, NAIROBI, Kenya, Nov 2 – The Ministry of Public Health is now being accused of protecting the Directors of Proctor and Allan, one of the companies involved in the supply of food stuffs to hungry children under the Kenyans4Kenyans initiative, that is said to be contaminated.
The allegations came up in Parliament on Wednesday morning after Cabinet Minister Beth Mugo and her assistant minister stepped out of the House moments before an order requiring them to issue a government statement on the aflatoxin scandal came up.
Yatta MP Charles Kilonzo and Ikolomani’s Bonny Khalwale accused the two of deliberately skipping the session in a bid to cover up the scandal involving the supply of contaminated Unimix to an estimated 60,000 children, even though they were aware of the events surrounding it.
“The company involved in this matter, Mr Speaker is Proctor and Allan. The names involved here are big names; names like Charles Nyachae, Eddy Njoroge and many others. So when you see companies with big names and the government deliberately avoiding to discuss them, we know that they are obviously being influenced by the directors,” Kilonzo claimed.
The other firm that was involved in the supply of the Unimix was Sai Millers.
During the heated debate, Mugo was directed to issue the said statement on Wednesday afternoon, even though the session is normally reserved for the Prime Minister.
When Deputy Prime Minister Uhuru Kenyatta was directed to inform Mugo of the developments, he attempted to have it issued on Thursday afternoon as he might be unable to reach her.
However the plea was rejected with deputy Speaker Farah Maalim maintaining that it must be issued as directed given the gravity of the matter.
Maalim also accused the Executive of risking the lives of young children by seeming to protect the said company from further scrutiny.
“Now we have a situation in which we are not mortgaging our future but we are actually killing our future and under those circumstances the Chair takes very serious note and directs that the minister issues the statement this afternoon,” he stressed amidst applause.
Bura MP Abdi Nuh also accused the government of negligence saying the responsible ministry should be censured over the scandal.
“Being allowed to die slowly from cancer related issues won’t be accepted. We need to censure the Ministry of Public Health for neglecting the lives of Kenyans just because they are perceived to be poor and that rather than them dying in two days out of hunger, they should die in three years out of cancer,” retorted a visibly angry Nuh.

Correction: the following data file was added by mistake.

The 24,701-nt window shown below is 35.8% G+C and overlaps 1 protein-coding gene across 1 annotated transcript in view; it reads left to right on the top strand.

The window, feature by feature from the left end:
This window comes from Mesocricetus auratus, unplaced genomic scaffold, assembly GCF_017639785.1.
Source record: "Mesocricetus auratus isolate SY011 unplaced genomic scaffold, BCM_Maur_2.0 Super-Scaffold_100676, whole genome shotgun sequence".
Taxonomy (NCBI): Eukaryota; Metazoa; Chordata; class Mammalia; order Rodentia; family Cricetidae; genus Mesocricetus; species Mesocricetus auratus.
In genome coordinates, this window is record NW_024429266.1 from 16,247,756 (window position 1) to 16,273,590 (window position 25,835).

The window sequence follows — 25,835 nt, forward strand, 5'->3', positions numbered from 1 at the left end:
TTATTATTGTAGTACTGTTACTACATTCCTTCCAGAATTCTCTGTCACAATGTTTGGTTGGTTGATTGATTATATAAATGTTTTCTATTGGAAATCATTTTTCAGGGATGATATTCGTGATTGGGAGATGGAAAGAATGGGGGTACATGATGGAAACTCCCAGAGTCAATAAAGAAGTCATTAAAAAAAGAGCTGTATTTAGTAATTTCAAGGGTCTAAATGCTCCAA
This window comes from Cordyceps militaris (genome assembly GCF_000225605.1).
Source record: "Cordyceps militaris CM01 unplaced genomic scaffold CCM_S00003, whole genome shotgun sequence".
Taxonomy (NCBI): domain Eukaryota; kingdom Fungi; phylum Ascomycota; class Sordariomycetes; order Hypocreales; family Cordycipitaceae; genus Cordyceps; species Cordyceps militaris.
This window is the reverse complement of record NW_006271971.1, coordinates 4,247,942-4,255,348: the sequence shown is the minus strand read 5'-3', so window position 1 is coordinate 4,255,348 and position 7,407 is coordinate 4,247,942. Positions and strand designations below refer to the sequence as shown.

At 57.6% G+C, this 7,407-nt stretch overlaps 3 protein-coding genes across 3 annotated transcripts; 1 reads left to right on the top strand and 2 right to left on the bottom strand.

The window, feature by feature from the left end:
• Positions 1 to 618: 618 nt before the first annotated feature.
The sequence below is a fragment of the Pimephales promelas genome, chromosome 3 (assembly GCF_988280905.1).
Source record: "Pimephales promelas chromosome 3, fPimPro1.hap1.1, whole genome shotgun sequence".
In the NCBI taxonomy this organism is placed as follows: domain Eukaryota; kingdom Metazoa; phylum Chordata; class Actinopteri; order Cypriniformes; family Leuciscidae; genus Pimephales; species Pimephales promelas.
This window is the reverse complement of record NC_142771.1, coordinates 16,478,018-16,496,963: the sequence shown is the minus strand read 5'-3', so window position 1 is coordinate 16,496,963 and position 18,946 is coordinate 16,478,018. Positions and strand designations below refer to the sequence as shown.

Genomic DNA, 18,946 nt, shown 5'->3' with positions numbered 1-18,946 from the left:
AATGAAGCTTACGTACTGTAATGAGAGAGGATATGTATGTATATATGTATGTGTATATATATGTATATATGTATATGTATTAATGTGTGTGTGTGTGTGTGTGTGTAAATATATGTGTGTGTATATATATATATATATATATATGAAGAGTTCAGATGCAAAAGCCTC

Kilonzo also urged the government to put in place stringent measures to ensure that a repeat did not occur.
Turkana Central MP Ekwe Ethuro further urged the government to look into the food being distributed in the arid areas by various non-governmental organisations including the World Food Programme.
“We need to ensure that it’s not affected by aflatoxin because food safety and food security are assured under the Constitution so the Government needs to stop burying itself in the sand,” he quipped.
Meanwhile, Members of Parliament now want the government to reign in on unscrupulous self proclaimed medics who are conning Kenyans by claiming that they can cure a myriad diseases including cancer.
The debate also came up on Wednesday morning when the Cancer Prevention Bill was tabled in the House for its first reading.
Nairobi Metropolitan Development Minister Njeru Githae and nominated MP Millie Odhiambo argued that the quacks were bringing death to unknowing Kenyans by claiming to cure all manner of incurable illnesses.
“I think we must also castigate some of the so-called healers who are saying that they can heal cancer by selling holy oil, advertising that they cure all cancers and even some of the so called televangelists.
Some of these shenanigans must be stopped,” said Githae.
“Only recently a very young boy that I know was diagnosed with cancer and I want to agree with Githae on the issue that a lot of people are taking advantage of people suffering from cancer by offering all manner of things in the name of treatment,” said Odhiambo.
The Bill, which received unanimous support from the MPs, also saw the government’s ability to invest in the research of cancer questioned.
Roads Assistant Minister Lee Kinyanjui noted that there were only 10 doctors specializing in the treatment of cancer admitting that the government needed to pull up its socks.
“It is said that there are only 10 doctors who are qualified to treat cancer, or in other words oncologists against a population of 40 million. And therefore if you are looking for a doctor to treat your patient then the queues are impossible and sometimes the patients come from very far, which makes their suffering impossible,” he noted.
The government was also urged to set up special medical facilities in every county for the treatment of cancer.